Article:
My most respected comrades of posterity! Rummaging among these days’ petrified crap, exploring the twilight of our times, you, possibly, will inquire about me too.
And, possibly, your scholars will declare, with their erudition overwhelming a swarm of problems; once there lived a certain champion of boiled water, and inveterate enemy of raw water.
Professor, take off your bicycle glasses! I myself will expound those times and myself.
I, a latrine cleaner and water carrier, by the revolution mobilized and drafted, went off to the front from the aristocratic gardens of poetry - the capricious wench She planted a delicious garden, the daughter, cottage, pond and meadow.
Myself a garden I did plant, myself with water sprinkled it. some pour their verse from water cans; others spit water from their mouth - the curly Macks, the clever jacks - but what the hell’s it all about! There’s no damming al this up - beneath the walls they mandoline: “Tara-tina, tara-tine, tw-a-n-g...” It’s no great honor, then, for my monuments to rise from such roses above the public squares, where consumption coughs, where whores, hooligans and syphilis walk.
Agitprop sticks in my teeth too, and I’d rather compose romances for you - more profit in it and more charm.
But I subdued myself, setting my heel on the throat of my own song. Listen, comrades of posterity, to the agitator the rabble-rouser.
Stifling the torrents of poetry, I’ll skip the volumes of lyrics; as one alive, I’ll address the living. I’ll join you in the far communist future, I who am no Esenin super-hero.
My verse will reach you across the peaks of ages, over the heads of governments and poets.
My verse will reach you not as an arrow in a cupid-lyred chase, not as worn penny Reaches a numismatist, not as the light of dead stars reaches you.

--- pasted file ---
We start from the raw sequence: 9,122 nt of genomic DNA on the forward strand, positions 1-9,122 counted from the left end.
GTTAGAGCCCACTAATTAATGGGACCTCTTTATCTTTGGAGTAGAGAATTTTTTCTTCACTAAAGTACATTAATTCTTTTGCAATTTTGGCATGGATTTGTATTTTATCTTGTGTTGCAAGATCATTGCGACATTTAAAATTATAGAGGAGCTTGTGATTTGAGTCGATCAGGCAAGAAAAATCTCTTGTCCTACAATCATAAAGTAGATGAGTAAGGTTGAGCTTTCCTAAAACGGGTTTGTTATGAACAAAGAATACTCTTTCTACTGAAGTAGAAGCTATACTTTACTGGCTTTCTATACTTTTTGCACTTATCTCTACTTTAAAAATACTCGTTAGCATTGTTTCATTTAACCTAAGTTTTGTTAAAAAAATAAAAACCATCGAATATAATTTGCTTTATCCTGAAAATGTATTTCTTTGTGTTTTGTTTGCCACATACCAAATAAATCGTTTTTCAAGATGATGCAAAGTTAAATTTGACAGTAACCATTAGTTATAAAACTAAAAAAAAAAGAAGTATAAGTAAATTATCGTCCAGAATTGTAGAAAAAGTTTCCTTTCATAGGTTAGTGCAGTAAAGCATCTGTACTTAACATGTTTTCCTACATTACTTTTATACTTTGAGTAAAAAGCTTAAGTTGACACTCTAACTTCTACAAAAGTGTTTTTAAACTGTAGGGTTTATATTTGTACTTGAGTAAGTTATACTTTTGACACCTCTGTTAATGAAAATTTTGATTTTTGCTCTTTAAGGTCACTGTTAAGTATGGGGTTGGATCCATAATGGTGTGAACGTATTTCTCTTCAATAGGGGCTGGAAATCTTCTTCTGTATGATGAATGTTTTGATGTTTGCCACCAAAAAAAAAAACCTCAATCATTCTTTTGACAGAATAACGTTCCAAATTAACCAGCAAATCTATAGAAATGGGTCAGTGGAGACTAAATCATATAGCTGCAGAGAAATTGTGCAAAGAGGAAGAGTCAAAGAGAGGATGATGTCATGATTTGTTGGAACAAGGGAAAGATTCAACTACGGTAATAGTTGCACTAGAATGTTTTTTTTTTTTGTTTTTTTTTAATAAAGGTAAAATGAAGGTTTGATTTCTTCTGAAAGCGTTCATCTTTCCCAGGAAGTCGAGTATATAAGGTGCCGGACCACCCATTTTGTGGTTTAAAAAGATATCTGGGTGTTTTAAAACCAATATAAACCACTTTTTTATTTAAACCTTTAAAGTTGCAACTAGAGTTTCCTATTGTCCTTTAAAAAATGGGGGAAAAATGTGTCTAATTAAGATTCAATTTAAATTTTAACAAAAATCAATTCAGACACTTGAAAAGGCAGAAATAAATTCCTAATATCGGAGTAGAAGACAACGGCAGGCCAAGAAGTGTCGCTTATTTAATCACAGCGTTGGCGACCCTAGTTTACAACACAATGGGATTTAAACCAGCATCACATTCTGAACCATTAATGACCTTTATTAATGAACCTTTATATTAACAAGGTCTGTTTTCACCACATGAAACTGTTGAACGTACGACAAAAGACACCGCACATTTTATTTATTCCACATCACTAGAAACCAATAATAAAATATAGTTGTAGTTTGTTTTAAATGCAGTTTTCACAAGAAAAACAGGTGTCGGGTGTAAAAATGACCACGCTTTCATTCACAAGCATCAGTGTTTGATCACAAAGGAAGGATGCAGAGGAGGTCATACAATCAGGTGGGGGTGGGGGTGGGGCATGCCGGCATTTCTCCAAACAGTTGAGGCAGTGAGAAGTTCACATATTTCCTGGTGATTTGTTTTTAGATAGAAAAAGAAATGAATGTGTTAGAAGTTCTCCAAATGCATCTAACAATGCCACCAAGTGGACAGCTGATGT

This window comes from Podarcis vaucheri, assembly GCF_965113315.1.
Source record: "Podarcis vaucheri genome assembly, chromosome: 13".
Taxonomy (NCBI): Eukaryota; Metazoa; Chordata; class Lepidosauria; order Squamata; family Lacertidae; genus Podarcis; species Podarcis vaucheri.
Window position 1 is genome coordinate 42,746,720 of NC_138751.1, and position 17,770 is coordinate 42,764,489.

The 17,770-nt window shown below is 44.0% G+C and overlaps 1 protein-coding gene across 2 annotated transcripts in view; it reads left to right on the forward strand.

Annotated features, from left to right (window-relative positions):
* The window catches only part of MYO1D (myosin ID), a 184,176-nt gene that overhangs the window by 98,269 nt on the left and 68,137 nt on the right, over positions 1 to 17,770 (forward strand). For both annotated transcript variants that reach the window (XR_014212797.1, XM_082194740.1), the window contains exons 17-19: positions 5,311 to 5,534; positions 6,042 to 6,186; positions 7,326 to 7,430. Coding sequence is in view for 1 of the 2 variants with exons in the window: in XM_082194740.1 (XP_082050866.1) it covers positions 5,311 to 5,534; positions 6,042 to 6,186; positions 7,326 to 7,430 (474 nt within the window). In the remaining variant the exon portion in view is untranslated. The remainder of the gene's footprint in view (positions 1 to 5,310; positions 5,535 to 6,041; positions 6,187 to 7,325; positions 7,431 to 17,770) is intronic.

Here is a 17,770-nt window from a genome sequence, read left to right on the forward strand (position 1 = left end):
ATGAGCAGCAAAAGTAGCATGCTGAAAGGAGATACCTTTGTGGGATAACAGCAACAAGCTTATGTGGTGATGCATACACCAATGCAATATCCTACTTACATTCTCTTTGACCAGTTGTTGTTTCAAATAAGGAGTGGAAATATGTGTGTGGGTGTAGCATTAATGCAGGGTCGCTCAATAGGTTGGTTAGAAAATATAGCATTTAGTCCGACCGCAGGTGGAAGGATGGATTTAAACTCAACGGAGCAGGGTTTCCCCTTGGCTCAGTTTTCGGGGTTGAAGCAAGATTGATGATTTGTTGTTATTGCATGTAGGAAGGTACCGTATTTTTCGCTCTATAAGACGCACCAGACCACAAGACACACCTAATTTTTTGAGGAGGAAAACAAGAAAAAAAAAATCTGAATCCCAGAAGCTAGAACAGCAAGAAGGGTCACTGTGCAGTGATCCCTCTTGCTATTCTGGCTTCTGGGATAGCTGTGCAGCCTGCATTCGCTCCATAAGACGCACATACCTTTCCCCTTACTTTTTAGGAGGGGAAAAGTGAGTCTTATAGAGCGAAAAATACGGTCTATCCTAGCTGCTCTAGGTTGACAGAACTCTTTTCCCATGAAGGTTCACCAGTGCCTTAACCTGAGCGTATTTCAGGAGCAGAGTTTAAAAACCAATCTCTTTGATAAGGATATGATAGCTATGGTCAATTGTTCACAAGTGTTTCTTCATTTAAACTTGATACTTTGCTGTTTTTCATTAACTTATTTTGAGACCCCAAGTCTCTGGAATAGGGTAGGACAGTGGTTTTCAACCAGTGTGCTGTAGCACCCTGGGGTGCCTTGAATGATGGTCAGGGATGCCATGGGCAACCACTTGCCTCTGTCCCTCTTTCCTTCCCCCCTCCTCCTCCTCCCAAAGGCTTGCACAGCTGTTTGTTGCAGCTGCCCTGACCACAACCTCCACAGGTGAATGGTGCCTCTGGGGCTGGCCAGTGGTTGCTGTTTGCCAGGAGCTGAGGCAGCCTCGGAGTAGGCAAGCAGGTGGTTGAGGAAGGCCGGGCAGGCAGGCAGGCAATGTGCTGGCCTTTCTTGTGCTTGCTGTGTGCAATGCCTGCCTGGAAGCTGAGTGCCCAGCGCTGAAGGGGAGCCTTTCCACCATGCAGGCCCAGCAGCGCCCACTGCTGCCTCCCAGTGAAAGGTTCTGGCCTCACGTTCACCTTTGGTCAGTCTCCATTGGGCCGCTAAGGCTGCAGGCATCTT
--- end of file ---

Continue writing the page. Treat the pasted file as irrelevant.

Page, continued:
My verse by labor will break the mountain chain of years, and will present itself ponderous, crude, tangible, as an aqueduct, by slaves of Rome constructed, enters into our days.
When in mounds of books, where verse lies buried, you discover by chance the iron filings of lines, touch them with respect, as you would some antique yet awesome weapon.
It’s no habit of mine to caress the ear with words; a maiden’s ear curly-ringed will not crimson when flicked by smut.
In parade deploying the armies of my pages, I shall inspect the regiments in line.
Heavy as lead, my verses at attention stand, ready for death and for immortal fame.
The poems are rigid, pressing muzzle to muzzle their gaping pointed titles.
The favorite of all the armed forces the cavalry of witticisms ready to launch a wild hallooing charge, reins its chargers still, raising the pointed lances of the rhymes. and all these troops armed to the teeth, which have flashed by victoriously for twenty years, all these, to their very last page, I present to you, the planet’s proletarian.
The enemy of the massed working class is my enemy too inveterate and of long standing.
Years of trial and days of hunger ordered us to march under the red flag.
We opened each volume of Marx as we would open the shutters in our own house; but we did not have to read to make up our minds which side to join, which side to fight on.
Our dialectics were not learned from Hegel. In the roar of battle it erupted into verse, when, under fire, the bourgeois decamped as once we ourselves had fled from them. Let fame trudge after genius like an inconsolable widow to a funeral march - die then, my verse, die like a common soldier, like our men who nameless died attacking! I don’t care a spit for tons of bronze; I don’t care a spit for slimy marble. We’re men of kind, we’ll come to terms about our fame; let our common monument be socialism built in battle. Men of posterity examine the flotsam of dictionaries: out of Lethe will bob up the debris of such words as “prostitution,” “tuberculosis,” “blockade.” For you, who are now healthy and agile, the poet with the rough tongue of his posters, has licked away consumptives’ spittle. With the tail of my years behind me, I begin to resemble those monsters, excavated dinosaurs. Comrade life, let us march faster, march faster through what’s left of the five-year plan. My verse has brought me no rubles to spare: no craftsmen have made mahogany chairs for my house. In all conscience, I need nothing except a freshly laundered shirt. When I appear before the CCC of the coming bright years, by way of my Bolshevik party card, I’ll raise above the heads of a gang of self-seeking poets and rogues, all the hundred volumes of my communist-committed books.